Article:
>While it might not be dead, some "statistics" seem to suggest that the
>orchestras are not invigorating the repertoire. As for the attendees
>being older...well, as we live longer, maybe there will be a greater
>potential audience for classical music.
My impression is that audiences are younger (and I'm tempted to say
healthier, though I'm not sure what I mean by that) at concerts of new
music ensembles, and at classical guitar concerts. 1) Anybody have any
statistics to confirm/refute this? 2) Any thoughts on what this means,
I lived in Pittsburgh during a part of Jansons' reign. During this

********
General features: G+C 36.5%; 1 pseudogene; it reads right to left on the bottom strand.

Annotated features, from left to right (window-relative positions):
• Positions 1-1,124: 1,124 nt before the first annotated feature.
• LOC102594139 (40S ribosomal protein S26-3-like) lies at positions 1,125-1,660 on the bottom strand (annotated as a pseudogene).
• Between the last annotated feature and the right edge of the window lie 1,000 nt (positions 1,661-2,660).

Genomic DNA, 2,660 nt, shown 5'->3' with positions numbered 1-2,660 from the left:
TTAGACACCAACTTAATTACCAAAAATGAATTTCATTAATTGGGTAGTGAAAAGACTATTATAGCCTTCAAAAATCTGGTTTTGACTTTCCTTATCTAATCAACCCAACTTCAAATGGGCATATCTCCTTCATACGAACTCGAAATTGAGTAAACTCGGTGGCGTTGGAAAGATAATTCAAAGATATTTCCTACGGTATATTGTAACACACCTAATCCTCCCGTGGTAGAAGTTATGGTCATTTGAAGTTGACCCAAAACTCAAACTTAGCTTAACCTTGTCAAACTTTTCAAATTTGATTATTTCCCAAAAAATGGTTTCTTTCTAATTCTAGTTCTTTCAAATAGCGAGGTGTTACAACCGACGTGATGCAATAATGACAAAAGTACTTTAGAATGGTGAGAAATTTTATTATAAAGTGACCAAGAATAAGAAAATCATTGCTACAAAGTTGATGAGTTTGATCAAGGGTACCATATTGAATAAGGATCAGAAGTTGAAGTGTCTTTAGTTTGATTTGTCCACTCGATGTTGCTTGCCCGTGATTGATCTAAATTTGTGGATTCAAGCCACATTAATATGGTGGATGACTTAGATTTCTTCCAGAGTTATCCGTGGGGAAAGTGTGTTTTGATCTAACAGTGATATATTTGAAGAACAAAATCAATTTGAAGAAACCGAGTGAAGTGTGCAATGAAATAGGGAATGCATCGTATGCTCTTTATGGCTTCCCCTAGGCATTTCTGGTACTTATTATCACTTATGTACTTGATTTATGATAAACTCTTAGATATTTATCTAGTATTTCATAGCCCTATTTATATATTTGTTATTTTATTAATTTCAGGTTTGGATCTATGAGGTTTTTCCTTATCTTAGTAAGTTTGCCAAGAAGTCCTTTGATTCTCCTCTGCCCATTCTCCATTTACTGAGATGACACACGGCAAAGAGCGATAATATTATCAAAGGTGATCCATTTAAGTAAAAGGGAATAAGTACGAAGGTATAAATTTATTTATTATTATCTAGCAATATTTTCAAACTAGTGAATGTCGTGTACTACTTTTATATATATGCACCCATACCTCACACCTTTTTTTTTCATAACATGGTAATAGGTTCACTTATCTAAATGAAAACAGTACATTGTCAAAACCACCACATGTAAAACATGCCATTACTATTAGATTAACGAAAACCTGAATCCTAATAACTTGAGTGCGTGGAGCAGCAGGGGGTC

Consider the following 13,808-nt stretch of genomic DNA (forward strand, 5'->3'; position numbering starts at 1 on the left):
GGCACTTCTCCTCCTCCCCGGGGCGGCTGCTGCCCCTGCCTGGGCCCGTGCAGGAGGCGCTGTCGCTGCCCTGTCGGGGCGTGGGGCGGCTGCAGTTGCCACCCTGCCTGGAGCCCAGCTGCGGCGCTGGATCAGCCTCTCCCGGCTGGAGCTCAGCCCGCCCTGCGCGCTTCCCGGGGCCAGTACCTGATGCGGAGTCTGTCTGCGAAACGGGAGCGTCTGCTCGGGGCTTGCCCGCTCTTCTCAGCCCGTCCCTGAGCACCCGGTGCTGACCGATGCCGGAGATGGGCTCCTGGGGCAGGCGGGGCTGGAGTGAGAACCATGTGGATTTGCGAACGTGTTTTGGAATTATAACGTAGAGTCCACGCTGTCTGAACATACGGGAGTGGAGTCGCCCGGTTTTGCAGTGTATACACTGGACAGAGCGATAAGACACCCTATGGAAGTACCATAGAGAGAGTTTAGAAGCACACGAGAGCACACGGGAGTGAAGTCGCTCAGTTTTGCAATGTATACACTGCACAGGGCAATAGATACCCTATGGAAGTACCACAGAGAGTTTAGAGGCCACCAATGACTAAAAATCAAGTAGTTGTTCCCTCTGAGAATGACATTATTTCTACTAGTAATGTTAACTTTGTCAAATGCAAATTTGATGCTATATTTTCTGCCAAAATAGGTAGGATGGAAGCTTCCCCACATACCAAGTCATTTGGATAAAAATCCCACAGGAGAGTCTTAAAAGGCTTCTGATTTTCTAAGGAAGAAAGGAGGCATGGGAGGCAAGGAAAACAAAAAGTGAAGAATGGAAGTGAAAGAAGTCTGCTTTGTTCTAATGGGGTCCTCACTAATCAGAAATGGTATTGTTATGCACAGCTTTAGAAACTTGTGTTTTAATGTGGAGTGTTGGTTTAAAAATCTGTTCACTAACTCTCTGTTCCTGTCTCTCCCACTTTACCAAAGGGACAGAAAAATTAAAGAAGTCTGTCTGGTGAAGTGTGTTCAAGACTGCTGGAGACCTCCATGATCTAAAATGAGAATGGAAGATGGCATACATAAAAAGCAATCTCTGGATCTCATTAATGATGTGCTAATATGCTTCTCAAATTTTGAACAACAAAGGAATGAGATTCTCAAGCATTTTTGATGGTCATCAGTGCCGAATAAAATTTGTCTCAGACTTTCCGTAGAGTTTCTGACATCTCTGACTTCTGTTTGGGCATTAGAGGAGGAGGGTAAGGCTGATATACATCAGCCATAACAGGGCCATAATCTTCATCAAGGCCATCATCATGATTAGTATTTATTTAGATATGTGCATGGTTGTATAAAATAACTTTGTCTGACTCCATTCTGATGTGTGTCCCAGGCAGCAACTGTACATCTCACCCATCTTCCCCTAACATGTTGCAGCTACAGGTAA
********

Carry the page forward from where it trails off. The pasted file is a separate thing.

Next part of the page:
time the PSO programmed a lot of 20th century and even contemporary work.
Now that I'm in Syracuse, it seems that their symphony performs mostly
warhorses and crossover. I'm going to a concert next week with Eliot
Fisk soloing, but I don't see anything else on this year's program that
Perhaps more of us live in places like Syracuse than like the now-past
time I spoke of in Pittsburgh. Perhaps--to address the meaning
question--programmers have misjudged the appeal of (dare I say it?)
dumbed down programs (I'm 32). If so, this may be a ray of hope for
society--if not for the symphony under its current managements. Maybe
smaller groups, being less expensive, have more freedom, both in terms
of programming and presentation, to try new things?